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Multiciliated cells probe mechanical environment during epithelial integration

The addition of new cells into a tissue is a key process in sculpting organs during normal development, but it is also subverted during the metastatic spread of cancer cells. While much is known about the molecular signals that control this process, whether mechanical information plays a role in this process is unknown. Ventura and Amiri et al. reveal how migrating cells in the Xenopus embryo join a tissue by using finger-like extensions (filopodia) to read mechanical information from the neighboring cells. This multi-disciplinary work, combining the exciting fields of developmental biology and theoretical physics, is the product of an international team of scientists from the Sedzinski Lab at Novo Nordisk Foundation Center for Stem Cell Medicine (reNEW), the Doostmohammadi Lab at the Niels Bohr Institute (NBI) and Aboutaleb Amiri at the Max Planck Center for Physics of Living Systems (MPI-PKG). Their findings highlight the importance of mechanical information in directing cell movement during embryonic development, and provide a better understanding of how cellular extensions like filopodia, a common feature in invading cancers, are used to sense neighboring cells.


Multiciliated cells use filopodia to probe tissue mechanics during epithelial integration in vivo.

Ventura G , Amiri A , Thiagarajan R , Tolonen M , Doostmohammadi A , Sedzinski J .

Nat Commun October 28, 2022; 13 (1): 6423.


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During embryonic development, regeneration, and homeostasis, cells have to migrate and physically integrate into the target tissues where they ultimately execute their function. While much is known about the biochemical pathways driving cell migration in vivo, we are only beginning to understand the mechanical interplay between migrating cells and their surrounding tissue. Here, we reveal that multiciliated cell precursors in the Xenopus embryo use filopodia to pull at the vertices of the overlying epithelial sheet. This pulling is effectively used to sense vertex stiffness and identify the preferred positions for cell integration into the tissue. Notably, we find that pulling forces equip multiciliated cells with the ability to remodel the epithelial junctions of the neighboring cells, enabling them to generate a permissive environment that facilitates integration. Our findings reveal the intricate physical crosstalk at the cell-tissue interface and uncover previously unknown functions for mechanical forces in orchestrating cell integration.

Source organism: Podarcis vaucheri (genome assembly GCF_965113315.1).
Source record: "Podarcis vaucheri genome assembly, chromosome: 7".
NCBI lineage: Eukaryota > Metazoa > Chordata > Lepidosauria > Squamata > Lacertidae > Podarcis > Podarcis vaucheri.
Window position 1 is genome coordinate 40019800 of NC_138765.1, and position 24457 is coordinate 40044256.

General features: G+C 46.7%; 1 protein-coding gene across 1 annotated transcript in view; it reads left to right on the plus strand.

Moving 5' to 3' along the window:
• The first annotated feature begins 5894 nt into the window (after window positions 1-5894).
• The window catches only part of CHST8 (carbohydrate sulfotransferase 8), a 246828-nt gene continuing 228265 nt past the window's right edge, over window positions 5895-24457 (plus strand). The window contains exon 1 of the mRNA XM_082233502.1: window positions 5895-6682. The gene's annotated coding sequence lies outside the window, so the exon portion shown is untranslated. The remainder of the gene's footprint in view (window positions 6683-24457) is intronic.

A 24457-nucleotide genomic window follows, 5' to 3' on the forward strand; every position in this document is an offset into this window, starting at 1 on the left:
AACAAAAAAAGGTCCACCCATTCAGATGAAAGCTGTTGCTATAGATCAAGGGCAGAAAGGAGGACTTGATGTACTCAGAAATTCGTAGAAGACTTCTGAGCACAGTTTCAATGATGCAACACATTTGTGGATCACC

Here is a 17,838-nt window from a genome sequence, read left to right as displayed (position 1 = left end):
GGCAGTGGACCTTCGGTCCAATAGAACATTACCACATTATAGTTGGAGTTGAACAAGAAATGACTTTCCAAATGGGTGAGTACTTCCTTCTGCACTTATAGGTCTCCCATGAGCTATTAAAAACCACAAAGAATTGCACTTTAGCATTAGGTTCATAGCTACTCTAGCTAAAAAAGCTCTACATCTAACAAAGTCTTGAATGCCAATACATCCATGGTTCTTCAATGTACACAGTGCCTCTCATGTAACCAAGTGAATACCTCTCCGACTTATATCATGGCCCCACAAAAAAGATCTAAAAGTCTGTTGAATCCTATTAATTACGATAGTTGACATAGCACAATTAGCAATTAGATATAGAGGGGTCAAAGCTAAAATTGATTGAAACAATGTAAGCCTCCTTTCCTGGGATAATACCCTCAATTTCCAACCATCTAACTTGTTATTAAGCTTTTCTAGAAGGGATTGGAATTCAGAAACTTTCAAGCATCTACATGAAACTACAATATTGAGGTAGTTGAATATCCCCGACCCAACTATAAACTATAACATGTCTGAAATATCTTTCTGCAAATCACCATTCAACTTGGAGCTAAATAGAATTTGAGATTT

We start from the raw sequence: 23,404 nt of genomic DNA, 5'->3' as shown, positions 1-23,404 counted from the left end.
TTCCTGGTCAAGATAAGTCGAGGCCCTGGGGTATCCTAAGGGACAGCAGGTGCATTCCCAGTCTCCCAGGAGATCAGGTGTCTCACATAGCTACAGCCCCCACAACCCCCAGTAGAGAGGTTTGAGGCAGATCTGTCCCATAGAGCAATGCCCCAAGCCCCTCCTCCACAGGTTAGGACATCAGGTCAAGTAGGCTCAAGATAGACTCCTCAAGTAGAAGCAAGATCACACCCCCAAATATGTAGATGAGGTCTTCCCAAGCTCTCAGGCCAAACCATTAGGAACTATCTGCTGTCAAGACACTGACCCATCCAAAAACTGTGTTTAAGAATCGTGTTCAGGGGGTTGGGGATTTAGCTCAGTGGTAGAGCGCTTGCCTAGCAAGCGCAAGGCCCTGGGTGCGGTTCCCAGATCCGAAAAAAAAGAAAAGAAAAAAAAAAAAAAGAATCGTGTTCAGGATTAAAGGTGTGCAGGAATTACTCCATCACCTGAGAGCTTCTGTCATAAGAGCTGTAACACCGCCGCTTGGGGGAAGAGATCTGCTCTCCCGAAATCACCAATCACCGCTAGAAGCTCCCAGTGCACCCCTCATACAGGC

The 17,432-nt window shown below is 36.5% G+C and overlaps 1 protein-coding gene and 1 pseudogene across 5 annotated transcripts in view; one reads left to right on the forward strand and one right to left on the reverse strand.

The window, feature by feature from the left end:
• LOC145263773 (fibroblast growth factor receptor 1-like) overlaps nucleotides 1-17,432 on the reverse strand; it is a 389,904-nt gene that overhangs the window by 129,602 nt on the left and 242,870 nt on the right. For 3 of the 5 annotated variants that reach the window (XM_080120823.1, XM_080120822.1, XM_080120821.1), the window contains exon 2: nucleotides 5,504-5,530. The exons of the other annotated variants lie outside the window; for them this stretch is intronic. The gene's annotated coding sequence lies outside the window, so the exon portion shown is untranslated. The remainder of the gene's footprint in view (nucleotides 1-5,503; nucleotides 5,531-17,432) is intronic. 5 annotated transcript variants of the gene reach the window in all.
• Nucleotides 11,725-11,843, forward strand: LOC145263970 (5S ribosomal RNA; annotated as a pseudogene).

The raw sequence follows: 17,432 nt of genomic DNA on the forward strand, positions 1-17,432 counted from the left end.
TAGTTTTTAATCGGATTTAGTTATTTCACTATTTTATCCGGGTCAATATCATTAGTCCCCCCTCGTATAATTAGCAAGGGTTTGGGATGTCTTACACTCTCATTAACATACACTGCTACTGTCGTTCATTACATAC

Fig. 1: Multiciliated cells probe the neighboring environment during integration. a Schematics representing multiciliated cell (MCC) integration into the superficial epithelium. MCCs (in green) migrate into the superficial epithelium (t = 0 h) to integrate at the epithelial vertices formed by the neighboring goblet cells (in magenta) (t = 3 h). Inset depicts vertex probing by a single MCC. Epithelial vertices (black dots) form hotspots of mechanical tension as connecting junctions (magenta) pull on the vertex (blue arrows). b–g Dynamics of vertex probing by MCCs. MCC expresses α-tubulin::LifeAct-GFP (pseudo-colored in green) while goblet cells express nectin::utrophin-RFP (pseudo-colored in magenta). Yellow and white arrowheads, with and without fill, mark the position of different vertices and white arrows point to filopodia. b Image sequence from XY projection of MCC moving in between the overlying goblet cells. Scale bar: 10 μm. c Temporal-color-coded XY projection of MCC in b. d Orthogonal (XZ) projections of MCC in b used for filopodia dynamics analysis. White dotted lines outline the MCC contour and yellow dotted lines outline the top of the superficial epithelium. Arrowheads mark the position of the epithelial vertices. Scale bar: 5 μm. e Schematics representing the lateral movement of integrating MCCs. f Schematic representation of the main components of the filopodia analysis pipeline (see “Methods”). g Filopodia analysis of integrating MCC from d. The relative position of F-actin protrusions (filopodia, magenta) extended by a single MCC from its leading-edge (cyan, each line representing an individual time point) and the overlying epithelial vertices (vertical tracks, color-coded for the distance to vertex (between the MCC tip and the left or right vertex)) during MCC lateral movement. Arrowheads mark the position of the epithelial vertices as in d.